Neighborhood Signage and Wayfinding: Effective wayfinding ensures that the garden is a community fixture, not a hidden secret. Signs placed throughout the neighborhood can guide residents and visitors to this verdant haven, making it an accessible destination for all. Consider maps, directional arrows, and even digital markers for those using smartphones to navigate.
3. Programming and Open House: Cultivating Community Through Activity
Urban gardens are more than plots of land for cultivation; they are vibrant community centers that offer a remedy to the mental health crises and isolation prevalent in today's society. To truly flourish, these spaces must provide a variety of reasons for people to gather, connect, and engage beyond the care of their garden beds.
Wellness and Recreation: Activities like yoga, including popular variations such as goat yoga, invite people to unwind and connect in the serenity of nature. These sessions offer a dual benefit: promoting physical health and creating a communal rhythm that resonates through the garden.
Direct Engagement with Nature: Initiatives like 'U-Pick' events and farm stands do more than just provide fresh produce; they invite hands-on interaction with the garden's bounty. This direct engagement is a tangible way for community members to support the garden's sustainability while enjoying the fruits of their labor.
Community Exchanges: Our 'Crop Swap' program is a testament to the power of sharing. Over eight years, participants have exchanged over 14 tons of produce, seeds, and gardening insights, fostering a rich tapestry of communal knowledge and culinary diversity.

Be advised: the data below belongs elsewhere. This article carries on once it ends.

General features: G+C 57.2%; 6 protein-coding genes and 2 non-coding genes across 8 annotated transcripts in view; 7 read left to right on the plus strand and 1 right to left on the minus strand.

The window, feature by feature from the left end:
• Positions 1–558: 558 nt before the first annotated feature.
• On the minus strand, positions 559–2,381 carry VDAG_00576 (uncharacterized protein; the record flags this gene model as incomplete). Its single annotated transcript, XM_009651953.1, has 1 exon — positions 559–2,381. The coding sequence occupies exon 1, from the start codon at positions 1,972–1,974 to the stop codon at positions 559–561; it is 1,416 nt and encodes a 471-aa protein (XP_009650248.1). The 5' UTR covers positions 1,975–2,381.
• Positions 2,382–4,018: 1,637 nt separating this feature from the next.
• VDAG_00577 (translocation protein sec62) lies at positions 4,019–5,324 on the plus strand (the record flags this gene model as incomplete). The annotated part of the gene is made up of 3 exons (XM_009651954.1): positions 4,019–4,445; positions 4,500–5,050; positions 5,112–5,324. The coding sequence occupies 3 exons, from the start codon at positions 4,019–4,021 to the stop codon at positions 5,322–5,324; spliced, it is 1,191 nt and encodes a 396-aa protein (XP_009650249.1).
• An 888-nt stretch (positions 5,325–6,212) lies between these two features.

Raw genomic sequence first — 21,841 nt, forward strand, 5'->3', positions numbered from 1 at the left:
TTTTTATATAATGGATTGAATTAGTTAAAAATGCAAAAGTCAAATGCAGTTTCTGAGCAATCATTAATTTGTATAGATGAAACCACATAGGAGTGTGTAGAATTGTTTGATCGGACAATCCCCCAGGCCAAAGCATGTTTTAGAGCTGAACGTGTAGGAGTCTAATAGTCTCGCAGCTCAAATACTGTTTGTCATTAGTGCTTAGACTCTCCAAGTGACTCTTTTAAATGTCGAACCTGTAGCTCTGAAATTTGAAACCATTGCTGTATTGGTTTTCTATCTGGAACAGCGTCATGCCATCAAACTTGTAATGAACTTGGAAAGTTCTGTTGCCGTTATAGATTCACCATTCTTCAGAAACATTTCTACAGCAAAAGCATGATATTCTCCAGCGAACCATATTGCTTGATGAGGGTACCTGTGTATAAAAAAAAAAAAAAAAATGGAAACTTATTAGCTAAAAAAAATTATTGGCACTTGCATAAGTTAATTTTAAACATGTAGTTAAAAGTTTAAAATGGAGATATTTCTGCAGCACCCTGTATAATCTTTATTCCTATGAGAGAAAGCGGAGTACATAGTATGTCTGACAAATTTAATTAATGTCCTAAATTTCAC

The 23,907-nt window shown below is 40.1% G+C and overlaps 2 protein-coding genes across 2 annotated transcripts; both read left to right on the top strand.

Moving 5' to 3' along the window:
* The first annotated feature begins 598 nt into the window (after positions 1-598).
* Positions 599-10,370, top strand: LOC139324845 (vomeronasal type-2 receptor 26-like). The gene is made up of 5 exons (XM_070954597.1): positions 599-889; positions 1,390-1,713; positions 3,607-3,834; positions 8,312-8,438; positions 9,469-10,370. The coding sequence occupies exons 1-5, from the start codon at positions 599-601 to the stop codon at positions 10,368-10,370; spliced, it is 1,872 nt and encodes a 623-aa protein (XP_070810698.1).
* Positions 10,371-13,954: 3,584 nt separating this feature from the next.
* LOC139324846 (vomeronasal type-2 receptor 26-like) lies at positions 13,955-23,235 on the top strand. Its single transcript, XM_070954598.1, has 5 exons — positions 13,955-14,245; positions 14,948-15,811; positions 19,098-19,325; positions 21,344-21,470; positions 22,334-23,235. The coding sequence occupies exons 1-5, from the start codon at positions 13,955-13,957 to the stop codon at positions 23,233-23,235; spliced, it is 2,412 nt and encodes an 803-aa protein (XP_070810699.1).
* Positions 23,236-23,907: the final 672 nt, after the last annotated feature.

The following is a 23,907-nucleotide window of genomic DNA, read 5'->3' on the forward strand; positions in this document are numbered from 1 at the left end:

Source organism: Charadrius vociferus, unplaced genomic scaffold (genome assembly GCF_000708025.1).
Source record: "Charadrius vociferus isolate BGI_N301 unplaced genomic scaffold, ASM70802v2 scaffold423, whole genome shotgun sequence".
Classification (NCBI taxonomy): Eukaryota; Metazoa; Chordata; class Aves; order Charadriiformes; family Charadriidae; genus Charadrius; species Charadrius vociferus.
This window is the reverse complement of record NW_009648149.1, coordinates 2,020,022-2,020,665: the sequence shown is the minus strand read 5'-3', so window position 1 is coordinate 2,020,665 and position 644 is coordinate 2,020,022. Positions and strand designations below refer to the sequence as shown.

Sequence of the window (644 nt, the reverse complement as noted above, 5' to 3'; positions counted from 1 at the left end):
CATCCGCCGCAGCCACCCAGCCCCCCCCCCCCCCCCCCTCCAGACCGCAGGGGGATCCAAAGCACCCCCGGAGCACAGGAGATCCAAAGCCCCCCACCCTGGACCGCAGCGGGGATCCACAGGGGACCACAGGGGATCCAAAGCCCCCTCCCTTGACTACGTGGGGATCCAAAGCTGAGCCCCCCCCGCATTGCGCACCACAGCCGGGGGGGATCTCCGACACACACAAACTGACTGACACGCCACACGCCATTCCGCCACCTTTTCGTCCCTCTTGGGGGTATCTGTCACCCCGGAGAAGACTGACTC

Open Hours and Amenities: By opening the garden for regular visiting hours, offering volunteer opportunities, or simply providing a space where one can work remotely with the added benefit of free Wi-Fi and garden-grown herbal tea. Mixing uses by adding a mobile book shops or flower store, can transform these green spaces into hubs of community life.
In essence, gardens are not just about cultivating food; they're about cultivating community. PlacemakingUS recognizes the profound potential that lies in each urban agriculture site. Through our dedicated efforts, we visit and assist gardens in realizing their fullest capabilities, transforming them into vibrant, communal spaces that extend far beyond the confines of cultivation.
We are committed to collaborating with local food communities, bringing the wisdom and practices of placemaking to these essential urban spaces. Our work is more than a passion—it's a critical step toward a more sustainable society. By enhancing these gardens, we contribute to carbon sequestration, reduce food miles, and strengthen the fabric of our communities, creating spaces of social cohesion and comfort.
Aligning with the universal principles for sustainable development advocated by UN-Habitat, we believe in nurturing spaces that foster a deeper connection to our environment and each other. We invite you to join us in this transformative journey, reshaping our urban landscapes into thriving, sustainable, and inclusive communities.
Article and Photos by Ryan Smolar, Co-Director, PlacemakingUS